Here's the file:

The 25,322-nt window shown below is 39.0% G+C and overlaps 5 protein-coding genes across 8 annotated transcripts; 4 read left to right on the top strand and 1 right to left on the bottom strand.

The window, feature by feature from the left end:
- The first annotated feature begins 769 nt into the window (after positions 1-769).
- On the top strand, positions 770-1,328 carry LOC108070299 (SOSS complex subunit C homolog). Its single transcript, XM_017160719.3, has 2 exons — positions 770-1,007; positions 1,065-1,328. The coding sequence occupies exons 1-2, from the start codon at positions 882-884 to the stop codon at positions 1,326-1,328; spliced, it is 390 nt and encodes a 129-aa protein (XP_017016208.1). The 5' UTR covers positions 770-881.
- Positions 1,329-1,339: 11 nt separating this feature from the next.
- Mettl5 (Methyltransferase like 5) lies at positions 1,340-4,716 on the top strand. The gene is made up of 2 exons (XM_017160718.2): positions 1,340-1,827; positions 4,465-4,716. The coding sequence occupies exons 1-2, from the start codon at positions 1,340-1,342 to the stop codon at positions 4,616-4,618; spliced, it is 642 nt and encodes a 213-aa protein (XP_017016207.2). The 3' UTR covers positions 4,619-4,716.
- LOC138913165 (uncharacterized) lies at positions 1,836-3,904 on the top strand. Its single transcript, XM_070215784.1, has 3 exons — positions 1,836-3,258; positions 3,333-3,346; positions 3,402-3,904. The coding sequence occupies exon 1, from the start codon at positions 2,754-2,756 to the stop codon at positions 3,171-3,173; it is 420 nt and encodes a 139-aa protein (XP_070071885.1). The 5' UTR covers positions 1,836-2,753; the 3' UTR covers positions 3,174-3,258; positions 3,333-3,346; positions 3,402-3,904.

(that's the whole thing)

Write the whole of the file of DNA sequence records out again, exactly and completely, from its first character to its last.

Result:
The 25,322-nt window shown below is 39.0% G+C and overlaps 5 protein-coding genes across 8 annotated transcripts; 4 read left to right on the top strand and 1 right to left on the bottom strand.

The window, feature by feature from the left end:
- The first annotated feature begins 769 nt into the window (after positions 1-769).
- On the top strand, positions 770-1,328 carry LOC108070299 (SOSS complex subunit C homolog). Its single transcript, XM_017160719.3, has 2 exons — positions 770-1,007; positions 1,065-1,328. The coding sequence occupies exons 1-2, from the start codon at positions 882-884 to the stop codon at positions 1,326-1,328; spliced, it is 390 nt and encodes a 129-aa protein (XP_017016208.1). The 5' UTR covers positions 770-881.
- Positions 1,329-1,339: 11 nt separating this feature from the next.
- Mettl5 (Methyltransferase like 5) lies at positions 1,340-4,716 on the top strand. The gene is made up of 2 exons (XM_017160718.2): positions 1,340-1,827; positions 4,465-4,716. The coding sequence occupies exons 1-2, from the start codon at positions 1,340-1,342 to the stop codon at positions 4,616-4,618; spliced, it is 642 nt and encodes a 213-aa protein (XP_017016207.2). The 3' UTR covers positions 4,619-4,716.
- LOC138913165 (uncharacterized) lies at positions 1,836-3,904 on the top strand. Its single transcript, XM_070215784.1, has 3 exons — positions 1,836-3,258; positions 3,333-3,346; positions 3,402-3,904. The coding sequence occupies exon 1, from the start codon at positions 2,754-2,756 to the stop codon at positions 3,171-3,173; it is 420 nt and encodes a 139-aa protein (XP_070071885.1). The 5' UTR covers positions 1,836-2,753; the 3' UTR covers positions 3,174-3,258; positions 3,333-3,346; positions 3,402-3,904.